When people are given the opportunity to exercise curiosity, it might not come naturally at first. But ultimately a good software engineer will embrace it.

We see that a lot in DC. Engineers come from the services environment to the product environment where they’re given more flexibility to try and break things.

When I first started at STAQ, a lot of people came out of Betamore programs, which is a great place to learn new skills, but not necessarily where they have an opportunity or the encouragement to show their creativity. They primarily learned how to perform the tasks they were asked to do. That was a struggle for us as a small company because not all the ideas can come from the CEO or the (non-existent at the time) product manager.

I’ve found that as we’ve grown as a company, people have more intellectual curiosity and creativity. Employees are more open about coming up to me and management to offer ideas or suggestions.

You don’t have a C.S. degree. How has that affected your career in managing software engineers? 

It hasn’t held me back in my career. I see value in it, but don’t believe it’s a necessity. However, some people have very strong opinions.

There have been some moments earlier in my career where it would have been nice to be trained on things instead of being completely self-taught.

In one role, we bought another company and someone from the acquired company became my manager. He knew I didn’t have a computer science degree and asked, “why does anyone even listen to you?” He wanted to know what gravitas I had.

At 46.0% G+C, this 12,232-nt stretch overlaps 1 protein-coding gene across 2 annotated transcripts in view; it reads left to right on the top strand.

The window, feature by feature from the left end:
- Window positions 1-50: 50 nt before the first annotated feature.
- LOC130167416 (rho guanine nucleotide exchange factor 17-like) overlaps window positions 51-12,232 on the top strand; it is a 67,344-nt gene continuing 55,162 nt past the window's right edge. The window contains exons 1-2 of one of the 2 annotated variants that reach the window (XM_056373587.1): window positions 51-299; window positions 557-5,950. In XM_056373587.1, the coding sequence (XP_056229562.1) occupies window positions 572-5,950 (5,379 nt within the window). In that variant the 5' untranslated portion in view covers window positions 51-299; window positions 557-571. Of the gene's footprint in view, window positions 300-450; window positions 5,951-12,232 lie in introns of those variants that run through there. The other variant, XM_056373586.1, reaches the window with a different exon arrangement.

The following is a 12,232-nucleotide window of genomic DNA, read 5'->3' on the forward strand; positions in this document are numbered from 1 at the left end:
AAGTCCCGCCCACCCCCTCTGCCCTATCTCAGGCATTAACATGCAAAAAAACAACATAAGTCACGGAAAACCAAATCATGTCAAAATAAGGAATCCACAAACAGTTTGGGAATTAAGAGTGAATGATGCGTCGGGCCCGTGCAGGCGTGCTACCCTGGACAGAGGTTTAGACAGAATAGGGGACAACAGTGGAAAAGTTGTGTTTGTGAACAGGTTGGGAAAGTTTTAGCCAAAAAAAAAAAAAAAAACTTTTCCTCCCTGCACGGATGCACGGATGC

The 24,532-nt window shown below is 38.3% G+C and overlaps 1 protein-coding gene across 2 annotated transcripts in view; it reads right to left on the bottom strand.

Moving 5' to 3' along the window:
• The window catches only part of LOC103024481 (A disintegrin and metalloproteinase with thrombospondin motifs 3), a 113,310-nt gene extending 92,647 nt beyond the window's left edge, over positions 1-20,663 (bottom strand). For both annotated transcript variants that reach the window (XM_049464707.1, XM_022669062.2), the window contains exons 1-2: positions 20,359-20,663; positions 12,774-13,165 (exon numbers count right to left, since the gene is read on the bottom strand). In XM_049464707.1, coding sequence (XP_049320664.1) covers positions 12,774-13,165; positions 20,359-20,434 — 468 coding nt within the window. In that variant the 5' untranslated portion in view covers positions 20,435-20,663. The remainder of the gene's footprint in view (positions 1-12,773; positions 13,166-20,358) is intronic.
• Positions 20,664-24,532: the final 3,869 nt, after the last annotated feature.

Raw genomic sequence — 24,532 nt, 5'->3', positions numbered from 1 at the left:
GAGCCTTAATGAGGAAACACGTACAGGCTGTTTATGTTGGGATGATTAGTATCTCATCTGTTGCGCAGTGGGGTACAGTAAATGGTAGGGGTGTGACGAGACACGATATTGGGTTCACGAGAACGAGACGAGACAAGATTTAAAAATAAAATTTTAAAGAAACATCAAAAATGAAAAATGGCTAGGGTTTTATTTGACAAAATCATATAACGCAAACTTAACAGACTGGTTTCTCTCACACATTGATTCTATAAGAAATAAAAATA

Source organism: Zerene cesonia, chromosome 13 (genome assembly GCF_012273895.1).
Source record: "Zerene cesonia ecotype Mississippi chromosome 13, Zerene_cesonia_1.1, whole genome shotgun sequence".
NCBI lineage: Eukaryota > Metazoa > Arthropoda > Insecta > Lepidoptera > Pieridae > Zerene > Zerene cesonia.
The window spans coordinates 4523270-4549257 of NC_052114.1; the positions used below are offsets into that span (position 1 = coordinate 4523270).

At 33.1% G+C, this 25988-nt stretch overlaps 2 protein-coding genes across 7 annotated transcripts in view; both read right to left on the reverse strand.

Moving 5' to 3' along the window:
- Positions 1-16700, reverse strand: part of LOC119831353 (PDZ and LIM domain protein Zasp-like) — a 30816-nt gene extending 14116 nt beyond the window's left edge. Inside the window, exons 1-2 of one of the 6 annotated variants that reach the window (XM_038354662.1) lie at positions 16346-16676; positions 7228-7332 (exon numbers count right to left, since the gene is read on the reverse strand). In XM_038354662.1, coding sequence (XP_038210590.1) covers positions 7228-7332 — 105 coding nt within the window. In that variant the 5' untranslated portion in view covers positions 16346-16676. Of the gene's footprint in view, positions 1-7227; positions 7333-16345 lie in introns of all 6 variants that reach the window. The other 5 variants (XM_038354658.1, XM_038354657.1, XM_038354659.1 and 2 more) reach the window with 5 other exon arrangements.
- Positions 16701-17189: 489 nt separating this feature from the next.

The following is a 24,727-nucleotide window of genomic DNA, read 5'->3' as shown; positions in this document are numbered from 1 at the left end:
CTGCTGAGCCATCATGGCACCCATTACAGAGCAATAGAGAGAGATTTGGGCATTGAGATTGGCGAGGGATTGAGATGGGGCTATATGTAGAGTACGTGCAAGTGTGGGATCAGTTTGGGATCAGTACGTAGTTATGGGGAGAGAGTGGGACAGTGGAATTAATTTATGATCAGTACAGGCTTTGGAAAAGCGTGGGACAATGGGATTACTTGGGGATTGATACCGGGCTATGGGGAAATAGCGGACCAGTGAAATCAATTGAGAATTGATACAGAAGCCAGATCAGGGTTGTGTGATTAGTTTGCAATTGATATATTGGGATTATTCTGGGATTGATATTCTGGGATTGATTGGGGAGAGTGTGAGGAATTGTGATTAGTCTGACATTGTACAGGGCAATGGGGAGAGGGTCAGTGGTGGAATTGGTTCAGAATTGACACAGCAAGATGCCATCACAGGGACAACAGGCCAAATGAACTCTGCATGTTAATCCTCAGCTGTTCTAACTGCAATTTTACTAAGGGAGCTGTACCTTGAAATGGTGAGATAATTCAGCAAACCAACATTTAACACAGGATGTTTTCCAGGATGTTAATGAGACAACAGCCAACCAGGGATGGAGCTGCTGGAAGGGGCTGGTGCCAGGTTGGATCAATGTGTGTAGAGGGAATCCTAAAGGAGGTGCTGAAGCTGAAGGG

But my gravitas is that I’ve done this successfully for over 20 years. That’s what matters.  Real-world experience, especially in an environment where you can be hands-on, and learn by doing, goes as far, or farther than a C.S. degree. That’s something I really value about the culture I’ve developed at STAQ.

We have a handful of people here that have C.S. degrees and we might ask them particular questions. For example, newer graduates might have seen some things the rest of us haven’t.

I don’t care if people have a C.S. degree – or any degree for that matter. A degree can show an ability to learn and process information, which can be an indicator of success. But it’s not the only indicator and it certainly doesn’t guarantee they have the skills they’ll need to succeed on a startup tech team.

There was a young engineer who we hired for DevOps. He came to us as a 20-year-old who didn’t graduate high school. But he had 3 years of experience. He had a capacity to learn and could explain why he did things. He successfully worked with the team to stand up new infrastructure components, get products into production, pitch new ideas, and implement proofs of concepts to make our API more accessible. All while improving the overall process. He was a great hire.

What tech stack does STAQ use? What led you to choose that stack? 

We work in the advertising technology space. We started as a company that looked to make people’s jobs easier. Serving an ad should be an easy thing to do. It’s not. There are hundreds of partners in the middle: ad servers, supply-side platforms, demand-side platforms, verification engines, etc.